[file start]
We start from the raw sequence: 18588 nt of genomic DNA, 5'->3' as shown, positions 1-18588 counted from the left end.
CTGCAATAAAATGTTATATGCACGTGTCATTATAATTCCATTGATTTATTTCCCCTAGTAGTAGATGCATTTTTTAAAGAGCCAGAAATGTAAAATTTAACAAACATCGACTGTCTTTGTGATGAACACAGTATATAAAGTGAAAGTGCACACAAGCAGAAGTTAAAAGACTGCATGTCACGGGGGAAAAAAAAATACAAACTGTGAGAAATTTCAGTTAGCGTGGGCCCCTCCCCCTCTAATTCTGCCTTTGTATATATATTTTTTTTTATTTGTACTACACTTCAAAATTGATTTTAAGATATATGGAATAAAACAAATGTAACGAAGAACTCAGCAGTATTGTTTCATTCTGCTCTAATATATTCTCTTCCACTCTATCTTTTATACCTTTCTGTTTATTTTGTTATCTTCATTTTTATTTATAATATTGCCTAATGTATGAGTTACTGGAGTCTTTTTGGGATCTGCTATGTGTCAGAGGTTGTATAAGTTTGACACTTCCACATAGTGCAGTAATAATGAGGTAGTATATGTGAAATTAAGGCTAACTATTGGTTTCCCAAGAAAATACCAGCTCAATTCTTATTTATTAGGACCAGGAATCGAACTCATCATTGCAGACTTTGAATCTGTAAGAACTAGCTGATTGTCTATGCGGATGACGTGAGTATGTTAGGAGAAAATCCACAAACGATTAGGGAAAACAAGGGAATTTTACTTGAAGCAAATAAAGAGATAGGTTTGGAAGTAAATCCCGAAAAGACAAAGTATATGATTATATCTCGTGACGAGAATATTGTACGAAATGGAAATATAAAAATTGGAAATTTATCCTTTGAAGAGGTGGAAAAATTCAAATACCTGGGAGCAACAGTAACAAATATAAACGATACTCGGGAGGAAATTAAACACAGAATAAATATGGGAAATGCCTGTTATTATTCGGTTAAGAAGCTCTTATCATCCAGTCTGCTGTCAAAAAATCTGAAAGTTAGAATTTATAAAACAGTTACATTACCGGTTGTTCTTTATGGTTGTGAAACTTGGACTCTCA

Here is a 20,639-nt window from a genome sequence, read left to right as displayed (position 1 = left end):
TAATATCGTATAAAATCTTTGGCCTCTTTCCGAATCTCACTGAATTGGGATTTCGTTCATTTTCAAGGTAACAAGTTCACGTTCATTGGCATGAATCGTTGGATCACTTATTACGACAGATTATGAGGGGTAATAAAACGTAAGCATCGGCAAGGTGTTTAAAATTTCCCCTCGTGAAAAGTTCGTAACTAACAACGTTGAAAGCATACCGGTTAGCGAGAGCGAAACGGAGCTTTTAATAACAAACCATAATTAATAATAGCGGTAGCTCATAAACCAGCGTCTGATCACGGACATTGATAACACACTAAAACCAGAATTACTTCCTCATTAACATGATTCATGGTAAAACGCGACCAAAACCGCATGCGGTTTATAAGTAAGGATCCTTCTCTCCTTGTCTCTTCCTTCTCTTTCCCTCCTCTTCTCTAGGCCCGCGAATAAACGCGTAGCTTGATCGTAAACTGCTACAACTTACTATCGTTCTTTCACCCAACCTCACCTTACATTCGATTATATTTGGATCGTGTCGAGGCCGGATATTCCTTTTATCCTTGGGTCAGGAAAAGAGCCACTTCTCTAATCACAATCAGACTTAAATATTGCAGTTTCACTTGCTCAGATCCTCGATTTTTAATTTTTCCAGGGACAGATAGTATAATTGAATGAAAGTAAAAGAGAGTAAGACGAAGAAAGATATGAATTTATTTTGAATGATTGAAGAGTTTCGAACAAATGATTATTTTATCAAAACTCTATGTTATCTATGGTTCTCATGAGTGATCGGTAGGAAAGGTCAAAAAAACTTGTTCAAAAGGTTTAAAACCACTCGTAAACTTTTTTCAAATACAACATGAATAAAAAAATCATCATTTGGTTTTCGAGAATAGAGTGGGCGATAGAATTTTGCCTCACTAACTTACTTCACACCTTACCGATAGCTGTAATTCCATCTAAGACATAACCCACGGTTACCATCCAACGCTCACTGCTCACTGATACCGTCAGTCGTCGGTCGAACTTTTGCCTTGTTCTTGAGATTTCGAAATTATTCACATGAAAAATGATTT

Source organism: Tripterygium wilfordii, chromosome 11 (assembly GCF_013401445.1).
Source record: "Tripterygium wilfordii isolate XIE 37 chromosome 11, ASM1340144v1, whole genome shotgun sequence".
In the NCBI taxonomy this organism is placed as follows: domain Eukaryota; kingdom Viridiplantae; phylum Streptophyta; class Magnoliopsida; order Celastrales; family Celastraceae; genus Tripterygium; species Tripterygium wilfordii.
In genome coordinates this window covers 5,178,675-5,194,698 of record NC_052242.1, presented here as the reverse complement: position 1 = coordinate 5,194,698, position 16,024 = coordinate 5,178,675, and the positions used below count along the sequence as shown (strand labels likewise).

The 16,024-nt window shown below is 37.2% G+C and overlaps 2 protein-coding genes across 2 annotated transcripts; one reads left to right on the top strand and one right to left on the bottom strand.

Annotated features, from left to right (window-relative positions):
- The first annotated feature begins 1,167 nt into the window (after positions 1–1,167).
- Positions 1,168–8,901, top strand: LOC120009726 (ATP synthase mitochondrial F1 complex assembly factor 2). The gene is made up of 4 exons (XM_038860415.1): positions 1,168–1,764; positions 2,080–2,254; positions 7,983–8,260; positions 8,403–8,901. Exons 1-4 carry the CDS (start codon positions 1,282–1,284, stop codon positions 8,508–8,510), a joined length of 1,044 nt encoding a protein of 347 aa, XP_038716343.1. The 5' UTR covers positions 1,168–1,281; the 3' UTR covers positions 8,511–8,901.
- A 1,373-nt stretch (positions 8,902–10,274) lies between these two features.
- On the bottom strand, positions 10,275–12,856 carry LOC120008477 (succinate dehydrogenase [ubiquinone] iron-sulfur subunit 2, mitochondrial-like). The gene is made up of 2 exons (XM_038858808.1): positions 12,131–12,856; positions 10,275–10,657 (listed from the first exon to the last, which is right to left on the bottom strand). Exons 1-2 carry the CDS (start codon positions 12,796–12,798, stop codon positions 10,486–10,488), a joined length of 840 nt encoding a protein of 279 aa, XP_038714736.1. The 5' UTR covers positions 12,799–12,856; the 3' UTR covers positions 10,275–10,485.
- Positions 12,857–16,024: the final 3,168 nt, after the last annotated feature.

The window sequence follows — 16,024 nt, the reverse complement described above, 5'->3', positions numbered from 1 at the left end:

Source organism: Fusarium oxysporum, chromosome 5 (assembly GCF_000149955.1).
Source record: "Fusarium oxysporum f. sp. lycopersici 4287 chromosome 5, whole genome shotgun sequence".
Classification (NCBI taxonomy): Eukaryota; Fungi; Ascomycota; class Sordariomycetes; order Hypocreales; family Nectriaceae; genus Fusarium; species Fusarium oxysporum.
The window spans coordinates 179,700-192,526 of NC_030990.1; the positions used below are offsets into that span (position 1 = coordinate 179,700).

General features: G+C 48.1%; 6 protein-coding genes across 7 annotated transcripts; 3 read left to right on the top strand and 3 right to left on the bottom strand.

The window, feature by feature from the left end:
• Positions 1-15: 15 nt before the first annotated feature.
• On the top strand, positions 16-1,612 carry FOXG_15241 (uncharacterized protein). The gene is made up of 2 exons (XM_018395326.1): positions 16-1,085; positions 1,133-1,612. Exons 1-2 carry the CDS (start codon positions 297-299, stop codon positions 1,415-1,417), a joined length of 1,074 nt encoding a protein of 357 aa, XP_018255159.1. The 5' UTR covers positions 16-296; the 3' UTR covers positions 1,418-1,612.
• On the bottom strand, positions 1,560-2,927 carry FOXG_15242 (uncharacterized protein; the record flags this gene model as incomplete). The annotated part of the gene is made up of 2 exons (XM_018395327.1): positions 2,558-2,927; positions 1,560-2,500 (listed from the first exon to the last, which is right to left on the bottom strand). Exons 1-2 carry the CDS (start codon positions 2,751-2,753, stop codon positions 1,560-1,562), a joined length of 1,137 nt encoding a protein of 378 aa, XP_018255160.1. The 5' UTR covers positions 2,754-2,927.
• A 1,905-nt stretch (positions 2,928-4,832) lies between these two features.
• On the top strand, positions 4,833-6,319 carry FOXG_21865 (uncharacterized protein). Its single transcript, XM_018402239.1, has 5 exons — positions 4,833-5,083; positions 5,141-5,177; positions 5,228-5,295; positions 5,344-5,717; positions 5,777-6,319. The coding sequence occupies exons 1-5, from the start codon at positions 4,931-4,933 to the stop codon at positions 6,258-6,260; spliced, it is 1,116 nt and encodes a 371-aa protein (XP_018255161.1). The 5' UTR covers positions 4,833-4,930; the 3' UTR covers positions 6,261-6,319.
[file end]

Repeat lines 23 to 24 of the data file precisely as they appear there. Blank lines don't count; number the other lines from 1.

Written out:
• Positions 1-15: 15 nt before the first annotated feature.
• On the top strand, positions 16-1,612 carry FOXG_15241 (uncharacterized protein). The gene is made up of 2 exons (XM_018395326.1): positions 16-1,085; positions 1,133-1,612. Exons 1-2 carry the CDS (start codon positions 297-299, stop codon positions 1,415-1,417), a joined length of 1,074 nt encoding a protein of 357 aa, XP_018255159.1. The 5' UTR covers positions 16-296; the 3' UTR covers positions 1,418-1,612.